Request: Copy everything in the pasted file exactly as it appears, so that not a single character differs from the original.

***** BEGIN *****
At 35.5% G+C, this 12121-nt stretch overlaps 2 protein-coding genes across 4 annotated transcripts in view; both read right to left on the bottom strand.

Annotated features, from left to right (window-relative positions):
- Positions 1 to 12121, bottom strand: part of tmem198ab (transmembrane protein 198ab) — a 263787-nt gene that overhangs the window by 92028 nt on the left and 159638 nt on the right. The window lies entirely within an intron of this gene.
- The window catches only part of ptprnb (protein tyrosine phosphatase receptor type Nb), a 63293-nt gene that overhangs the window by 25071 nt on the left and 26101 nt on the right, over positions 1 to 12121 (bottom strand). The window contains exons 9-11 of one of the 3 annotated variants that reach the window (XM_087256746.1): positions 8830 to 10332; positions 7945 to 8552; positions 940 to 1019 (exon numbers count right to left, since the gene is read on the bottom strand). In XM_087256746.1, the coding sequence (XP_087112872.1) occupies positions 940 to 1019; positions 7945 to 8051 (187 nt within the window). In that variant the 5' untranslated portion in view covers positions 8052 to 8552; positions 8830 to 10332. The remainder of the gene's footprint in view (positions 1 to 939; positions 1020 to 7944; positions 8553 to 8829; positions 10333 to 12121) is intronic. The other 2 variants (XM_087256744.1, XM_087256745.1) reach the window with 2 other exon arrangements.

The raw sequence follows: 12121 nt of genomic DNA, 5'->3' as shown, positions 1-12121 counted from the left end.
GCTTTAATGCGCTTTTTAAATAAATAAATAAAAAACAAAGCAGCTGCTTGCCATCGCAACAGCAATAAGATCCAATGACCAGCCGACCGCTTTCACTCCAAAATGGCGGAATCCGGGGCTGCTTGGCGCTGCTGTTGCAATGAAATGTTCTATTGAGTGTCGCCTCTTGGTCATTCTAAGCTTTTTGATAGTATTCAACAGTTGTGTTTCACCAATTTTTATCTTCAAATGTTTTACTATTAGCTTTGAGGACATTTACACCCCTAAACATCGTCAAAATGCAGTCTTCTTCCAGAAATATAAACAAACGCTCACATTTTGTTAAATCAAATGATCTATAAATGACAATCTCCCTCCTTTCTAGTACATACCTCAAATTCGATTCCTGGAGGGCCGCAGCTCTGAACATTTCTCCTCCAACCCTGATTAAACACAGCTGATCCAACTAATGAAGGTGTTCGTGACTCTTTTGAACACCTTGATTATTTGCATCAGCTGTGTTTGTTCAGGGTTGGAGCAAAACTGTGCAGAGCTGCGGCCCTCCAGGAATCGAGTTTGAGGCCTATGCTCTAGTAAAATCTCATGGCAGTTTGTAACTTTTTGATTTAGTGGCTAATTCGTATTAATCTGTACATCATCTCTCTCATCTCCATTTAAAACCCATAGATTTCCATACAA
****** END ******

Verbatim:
At 35.5% G+C, this 12121-nt stretch overlaps 2 protein-coding genes across 4 annotated transcripts in view; both read right to left on the bottom strand.

Annotated features, from left to right (window-relative positions):
- Positions 1 to 12121, bottom strand: part of tmem198ab (transmembrane protein 198ab) — a 263787-nt gene that overhangs the window by 92028 nt on the left and 159638 nt on the right. The window lies entirely within an intron of this gene.
- The window catches only part of ptprnb (protein tyrosine phosphatase receptor type Nb), a 63293-nt gene that overhangs the window by 25071 nt on the left and 26101 nt on the right, over positions 1 to 12121 (bottom strand). The window contains exons 9-11 of one of the 3 annotated variants that reach the window (XM_087256746.1): positions 8830 to 10332; positions 7945 to 8552; positions 940 to 1019 (exon numbers count right to left, since the gene is read on the bottom strand). In XM_087256746.1, the coding sequence (XP_087112872.1) occupies positions 940 to 1019; positions 7945 to 8051 (187 nt within the window). In that variant the 5' untranslated portion in view covers positions 8052 to 8552; positions 8830 to 10332. The remainder of the gene's footprint in view (positions 1 to 939; positions 1020 to 7944; positions 8553 to 8829; positions 10333 to 12121) is intronic. The other 2 variants (XM_087256744.1, XM_087256745.1) reach the window with 2 other exon arrangements.

The raw sequence follows: 12121 nt of genomic DNA, 5'->3' as shown, positions 1-12121 counted from the left end.
GCTTTAATGCGCTTTTTAAATAAATAAATAAAAAACAAAGCAGCTGCTTGCCATCGCAACAGCAATAAGATCCAATGACCAGCCGACCGCTTTCACTCCAAAATGGCGGAATCCGGGGCTGCTTGGCGCTGCTGTTGCAATGAAATGTTCTATTGAGTGTCGCCTCTTGGTCATTCTAAGCTTTTTGATAGTATTCAACAGTTGTGTTTCACCAATTTTTATCTTCAAATGTTTTACTATTAGCTTTGAGGACATTTACACCCCTAAACATCGTCAAAATGCAGTCTTCTTCCAGAAATATAAACAAACGCTCACATTTTGTTAAATCAAATGATCTATAAATGACAATCTCCCTCCTTTCTAGTACATACCTCAAATTCGATTCCTGGAGGGCCGCAGCTCTGAACATTTCTCCTCCAACCCTGATTAAACACAGCTGATCCAACTAATGAAGGTGTTCGTGACTCTTTTGAACACCTTGATTATTTGCATCAGCTGTGTTTGTTCAGGGTTGGAGCAAAACTGTGCAGAGCTGCGGCCCTCCAGGAATCGAGTTTGAGGCCTATGCTCTAGTAAAATCTCATGGCAGTTTGTAACTTTTTGATTTAGTGGCTAATTCGTATTAATCTGTACATCATCTCTCTCATCTCCATTTAAAACCCATAGATTTCCATACAA